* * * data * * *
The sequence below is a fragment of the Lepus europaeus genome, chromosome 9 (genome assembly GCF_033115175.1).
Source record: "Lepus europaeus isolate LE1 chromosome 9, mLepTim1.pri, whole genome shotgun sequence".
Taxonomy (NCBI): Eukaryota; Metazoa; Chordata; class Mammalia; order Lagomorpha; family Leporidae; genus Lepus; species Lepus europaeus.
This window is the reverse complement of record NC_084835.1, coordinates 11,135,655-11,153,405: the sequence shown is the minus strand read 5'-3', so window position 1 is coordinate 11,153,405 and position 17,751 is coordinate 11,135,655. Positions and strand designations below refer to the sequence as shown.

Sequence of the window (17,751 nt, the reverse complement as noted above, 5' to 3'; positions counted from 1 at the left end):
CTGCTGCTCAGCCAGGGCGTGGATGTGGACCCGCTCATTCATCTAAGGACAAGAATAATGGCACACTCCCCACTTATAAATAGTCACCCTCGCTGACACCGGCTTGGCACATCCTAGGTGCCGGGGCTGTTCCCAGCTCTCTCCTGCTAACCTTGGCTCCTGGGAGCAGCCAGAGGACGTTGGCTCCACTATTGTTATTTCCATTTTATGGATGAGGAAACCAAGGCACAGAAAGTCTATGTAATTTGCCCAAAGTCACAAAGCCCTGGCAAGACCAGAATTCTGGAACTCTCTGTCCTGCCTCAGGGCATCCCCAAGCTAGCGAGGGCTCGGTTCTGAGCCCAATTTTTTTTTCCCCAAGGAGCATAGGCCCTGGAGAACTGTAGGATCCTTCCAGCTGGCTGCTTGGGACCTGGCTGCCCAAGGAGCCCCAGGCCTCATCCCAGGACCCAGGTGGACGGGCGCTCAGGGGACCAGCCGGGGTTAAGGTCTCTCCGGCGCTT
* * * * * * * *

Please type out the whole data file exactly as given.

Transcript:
The sequence below is a fragment of the Lepus europaeus genome, chromosome 9 (genome assembly GCF_033115175.1).
Source record: "Lepus europaeus isolate LE1 chromosome 9, mLepTim1.pri, whole genome shotgun sequence".
Taxonomy (NCBI): Eukaryota; Metazoa; Chordata; class Mammalia; order Lagomorpha; family Leporidae; genus Lepus; species Lepus europaeus.
This window is the reverse complement of record NC_084835.1, coordinates 11,135,655-11,153,405: the sequence shown is the minus strand read 5'-3', so window position 1 is coordinate 11,153,405 and position 17,751 is coordinate 11,135,655. Positions and strand designations below refer to the sequence as shown.

Sequence of the window (17,751 nt, the reverse complement as noted above, 5' to 3'; positions counted from 1 at the left end):
CTGCTGCTCAGCCAGGGCGTGGATGTGGACCCGCTCATTCATCTAAGGACAAGAATAATGGCACACTCCCCACTTATAAATAGTCACCCTCGCTGACACCGGCTTGGCACATCCTAGGTGCCGGGGCTGTTCCCAGCTCTCTCCTGCTAACCTTGGCTCCTGGGAGCAGCCAGAGGACGTTGGCTCCACTATTGTTATTTCCATTTTATGGATGAGGAAACCAAGGCACAGAAAGTCTATGTAATTTGCCCAAAGTCACAAAGCCCTGGCAAGACCAGAATTCTGGAACTCTCTGTCCTGCCTCAGGGCATCCCCAAGCTAGCGAGGGCTCGGTTCTGAGCCCAATTTTTTTTTCCCCAAGGAGCATAGGCCCTGGAGAACTGTAGGATCCTTCCAGCTGGCTGCTTGGGACCTGGCTGCCCAAGGAGCCCCAGGCCTCATCCCAGGACCCAGGTGGACGGGCGCTCAGGGGACCAGCCGGGGTTAAGGTCTCTCCGGCGCTT